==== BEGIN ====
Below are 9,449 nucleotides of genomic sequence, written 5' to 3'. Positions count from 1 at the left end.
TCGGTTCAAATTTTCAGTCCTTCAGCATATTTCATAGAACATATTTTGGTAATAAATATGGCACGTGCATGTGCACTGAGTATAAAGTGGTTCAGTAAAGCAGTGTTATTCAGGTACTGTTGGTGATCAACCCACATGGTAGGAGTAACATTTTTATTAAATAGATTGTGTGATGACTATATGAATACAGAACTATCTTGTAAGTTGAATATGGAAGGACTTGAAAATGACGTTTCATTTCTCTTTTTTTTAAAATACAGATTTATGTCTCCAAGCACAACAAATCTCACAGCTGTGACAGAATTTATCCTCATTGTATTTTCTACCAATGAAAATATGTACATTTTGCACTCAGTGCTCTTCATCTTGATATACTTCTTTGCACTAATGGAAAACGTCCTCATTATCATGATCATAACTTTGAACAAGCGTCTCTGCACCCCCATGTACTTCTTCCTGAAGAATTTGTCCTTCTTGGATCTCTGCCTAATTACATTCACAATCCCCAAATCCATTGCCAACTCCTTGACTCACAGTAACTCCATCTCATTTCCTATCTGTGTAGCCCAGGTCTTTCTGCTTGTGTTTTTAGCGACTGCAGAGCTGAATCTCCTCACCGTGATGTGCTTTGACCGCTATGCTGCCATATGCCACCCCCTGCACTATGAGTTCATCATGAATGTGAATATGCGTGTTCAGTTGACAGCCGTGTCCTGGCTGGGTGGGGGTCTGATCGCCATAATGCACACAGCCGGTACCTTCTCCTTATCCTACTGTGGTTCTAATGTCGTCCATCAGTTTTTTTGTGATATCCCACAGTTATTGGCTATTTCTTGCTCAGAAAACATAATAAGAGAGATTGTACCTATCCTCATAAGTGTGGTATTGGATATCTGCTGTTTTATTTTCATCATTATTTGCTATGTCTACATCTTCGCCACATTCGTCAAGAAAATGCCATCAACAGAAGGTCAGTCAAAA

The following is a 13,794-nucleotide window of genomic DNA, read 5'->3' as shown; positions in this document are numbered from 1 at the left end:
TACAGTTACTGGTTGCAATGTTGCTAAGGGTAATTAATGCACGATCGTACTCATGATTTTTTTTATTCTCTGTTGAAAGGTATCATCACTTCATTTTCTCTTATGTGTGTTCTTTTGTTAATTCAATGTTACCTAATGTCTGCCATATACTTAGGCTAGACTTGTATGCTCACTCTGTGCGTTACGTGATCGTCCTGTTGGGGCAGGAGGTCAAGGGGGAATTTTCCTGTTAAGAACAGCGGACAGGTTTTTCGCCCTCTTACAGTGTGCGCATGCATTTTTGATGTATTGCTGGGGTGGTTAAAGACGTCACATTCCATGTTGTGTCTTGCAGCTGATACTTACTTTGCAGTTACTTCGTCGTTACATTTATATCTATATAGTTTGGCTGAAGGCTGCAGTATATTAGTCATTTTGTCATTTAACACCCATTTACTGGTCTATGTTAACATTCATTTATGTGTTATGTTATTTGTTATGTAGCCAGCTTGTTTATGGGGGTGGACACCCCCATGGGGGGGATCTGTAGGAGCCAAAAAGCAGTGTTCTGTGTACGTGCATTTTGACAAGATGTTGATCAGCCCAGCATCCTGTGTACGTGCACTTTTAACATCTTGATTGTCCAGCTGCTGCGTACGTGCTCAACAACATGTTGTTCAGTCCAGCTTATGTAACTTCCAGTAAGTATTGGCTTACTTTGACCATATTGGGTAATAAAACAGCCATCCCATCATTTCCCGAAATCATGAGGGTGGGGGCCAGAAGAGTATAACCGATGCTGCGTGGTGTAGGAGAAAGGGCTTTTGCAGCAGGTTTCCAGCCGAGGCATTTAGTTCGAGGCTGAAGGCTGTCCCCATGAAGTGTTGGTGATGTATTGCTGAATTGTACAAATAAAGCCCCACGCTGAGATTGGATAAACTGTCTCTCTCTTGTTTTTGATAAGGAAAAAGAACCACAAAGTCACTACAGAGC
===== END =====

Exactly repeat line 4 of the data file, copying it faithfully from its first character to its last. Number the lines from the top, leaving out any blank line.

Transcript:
TACAGTTACTGGTTGCAATGTTGCTAAGGGTAATTAATGCACGATCGTACTCATGATTTTTTTTATTCTCTGTTGAAAGGTATCATCACTTCATTTTCTCTTATGTGTGTTCTTTTGTTAATTCAATGTTACCTAATGTCTGCCATATACTTAGGCTAGACTTGTATGCTCACTCTGTGCGTTACGTGATCGTCCTGTTGGGGCAGGAGGTCAAGGGGGAATTTTCCTGTTAAGAACAGCGGACAGGTTTTTCGCCCTCTTACAGTGTGCGCATGCATTTTTGATGTATTGCTGGGGTGGTTAAAGACGTCACATTCCATGTTGTGTCTTGCAGCTGATACTTACTTTGCAGTTACTTCGTCGTTACATTTATATCTATATAGTTTGGCTGAAGGCTGCAGTATATTAGTCATTTTGTCATTTAACACCCATTTACTGGTCTATGTTAACATTCATTTATGTGTTATGTTATTTGTTATGTAGCCAGCTTGTTTATGGGGGTGGACACCCCCATGGGGGGGATCTGTAGGAGCCAAAAAGCAGTGTTCTGTGTACGTGCATTTTGACAAGATGTTGATCAGCCCAGCATCCTGTGTACGTGCACTTTTAACATCTTGATTGTCCAGCTGCTGCGTACGTGCTCAACAACATGTTGTTCAGTCCAGCTTATGTAACTTCCAGTAAGTATTGGCTTACTTTGACCATATTGGGTAATAAAACAGCCATCCCATCATTTCCCGAAATCATGAGGGTGGGGGCCAGAAGAGTATAACCGATGCTGCGTGGTGTAGGAGAAAGGGCTTTTGCAGCAGGTTTCCAGCCGAGGCATTTAGTTCGAGGCTGAAGGCTGTCCCCATGAAGTGTTGGTGATGTATTGCTGAATTGTACAAATAAAGCCCCACGCTGAGATTGGATAAACTGTCTCTCTCTTGTTTTTGATAAGGAAAAAGAACCACAAAGTCACTACAGAGC